HRFLA Staff Report
Tampa Bay Downs on Saturday had total handle of $13,200,523–a record for its Festival Preview Day and the third highest in its history.
The two biggest handle days in Tampa Bay Downs history were $14,859,632 on March 10, 2018 and $13,956,020 on March 9, 2019. Both days had twelve races on the track’s annual Festival Day, with five stakes races including the Tampa Bay Derby (Grade 2).
The Oldsmar, Fla., track had twelve races on Saturday, topped by the Sam F. Davis (Grade 3) and three other stakes races.
Total handle for the day was 19 percent higher than the $11,092,365 on Feb. 8, 2020, which was the previous Festival Preview record. Conditions were Fast and Firm on Festival Preview days this year and in 2020.
Saturday’s big increase in total handle was attributable primarily to Interstate Wagering (ISW), which is up significantly at Tampa Bay Downs compared with its 2019-2020 meet.
A large but not readily determinable part of that increase is from advance deposit wagering (ADW), where bets are made by computers and by telephone.
Sources of Handle
Interstate Wagering (ISW) on Tampa Bay races was $12,345,356 on Saturday, according to Equibase charts. That is 23 percent higher than $10,048,341 on last year’s Festival Preview Day.
Tampa Bay’s total handle on Saturday was the day’s second highest among U.S. thoroughbred tracks,
Santa Anita Park in Arcadia, Calif., had total handle of $17,571,850 for ten races. That included $5,316,526 on the Pick 6, where there was a mandatory payoff.
Gulfstream Park on Saturday had total handle of $12,205,864 for twelve races. It was a rare day when Tampa Bay had more handle than Gulfstream.
The Festival Preview record comes during a race meet in which Tampa Bay Downs has said that through late last month the average daily total handle of $4.1 million was 15 percent higher than that average at the same point in the 2019-2020 meet.
In a statement on Jan, 29, Tampa Bay Downs Vice President-General Manager Peter Berube said a double-digit gain in simulcast wagering has more than offset a 25 percent decline in on-track wagering,
He said the on-track wagering decline is mostly attributable to the effect of COVID-19 on attendance.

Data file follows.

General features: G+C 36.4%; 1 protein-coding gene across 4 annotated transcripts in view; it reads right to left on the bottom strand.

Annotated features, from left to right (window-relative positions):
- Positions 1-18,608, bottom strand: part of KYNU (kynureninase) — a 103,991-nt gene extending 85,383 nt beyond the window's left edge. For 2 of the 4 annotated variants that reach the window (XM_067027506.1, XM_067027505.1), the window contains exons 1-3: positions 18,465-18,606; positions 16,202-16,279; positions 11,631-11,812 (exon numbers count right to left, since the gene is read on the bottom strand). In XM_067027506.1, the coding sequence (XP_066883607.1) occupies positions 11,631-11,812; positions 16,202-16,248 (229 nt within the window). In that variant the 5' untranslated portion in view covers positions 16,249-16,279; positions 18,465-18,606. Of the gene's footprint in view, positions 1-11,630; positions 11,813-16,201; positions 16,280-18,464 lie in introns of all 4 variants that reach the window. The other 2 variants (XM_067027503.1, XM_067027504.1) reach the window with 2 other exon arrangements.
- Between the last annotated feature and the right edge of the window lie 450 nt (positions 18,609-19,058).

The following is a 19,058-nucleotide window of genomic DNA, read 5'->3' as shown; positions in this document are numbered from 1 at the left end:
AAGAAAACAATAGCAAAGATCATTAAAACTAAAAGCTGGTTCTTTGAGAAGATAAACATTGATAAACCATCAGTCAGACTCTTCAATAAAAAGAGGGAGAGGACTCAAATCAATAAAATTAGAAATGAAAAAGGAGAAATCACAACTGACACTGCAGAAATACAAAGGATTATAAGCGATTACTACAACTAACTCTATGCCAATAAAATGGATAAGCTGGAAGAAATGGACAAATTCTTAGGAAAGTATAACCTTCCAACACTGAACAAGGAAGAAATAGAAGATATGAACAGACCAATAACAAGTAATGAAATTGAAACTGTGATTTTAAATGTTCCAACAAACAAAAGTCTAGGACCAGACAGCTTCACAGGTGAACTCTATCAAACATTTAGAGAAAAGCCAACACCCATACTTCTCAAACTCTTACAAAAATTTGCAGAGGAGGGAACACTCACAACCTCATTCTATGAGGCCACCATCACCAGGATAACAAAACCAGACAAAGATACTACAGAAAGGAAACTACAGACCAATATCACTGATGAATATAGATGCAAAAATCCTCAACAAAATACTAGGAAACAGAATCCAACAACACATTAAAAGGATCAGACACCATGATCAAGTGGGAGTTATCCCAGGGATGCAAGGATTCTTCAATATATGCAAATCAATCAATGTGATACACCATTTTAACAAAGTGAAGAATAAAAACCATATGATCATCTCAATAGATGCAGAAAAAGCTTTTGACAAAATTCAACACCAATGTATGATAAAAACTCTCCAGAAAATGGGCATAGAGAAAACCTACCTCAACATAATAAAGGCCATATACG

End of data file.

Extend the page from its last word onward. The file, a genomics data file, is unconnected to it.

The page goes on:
For example, on Festival Preview day last year attendance was 5,360 and on-track wagering was $515,145.
On Saturday, attendance was 3,091 and on-track wagering was $409,286.
From late last March through the end of June, Tampa Bay Downs did not allow spectators on site.
It has been allowing spectators on-site since it opened its meet on Nov. 25. It requires them to wear masks, and has several social distancing and sanitization requirements.
Most other U.S. thoroughbred tracks are racing without spectators or with limits on attendance.
Numerous racing fans who cannot get into their local tracks have shifted their betting to ADWs.
Without providing numbers, Tampa Bay Downs has indicated that ADWs have been a significant part of this season’s handle increase.
The pattern of higher handle continued at Tampa Bay on Sunday.
Total handle was $4,657,711 for nine races. That was 10 percent higher than $4,226.295 for nine races on Sunday Feb. 9, 2020.
Attendance was 3,439 and on-track betting was $194,429 on the 2020 date–when conditions were fast and firm.
This past Sunday, attendance was 1,376 and on-track handle was $81,253. Because of overnight rain, the three scheduled-for-turf races were moved to the dirt track.
Many Tampa Bay Downs regulars no doubt stayed home to get ready to watch the telecast of the Super Bowl, in which the Tampa Bay Buccaneers defeated the Kansas City Chiefs 31-9 at Raymond James Stadium.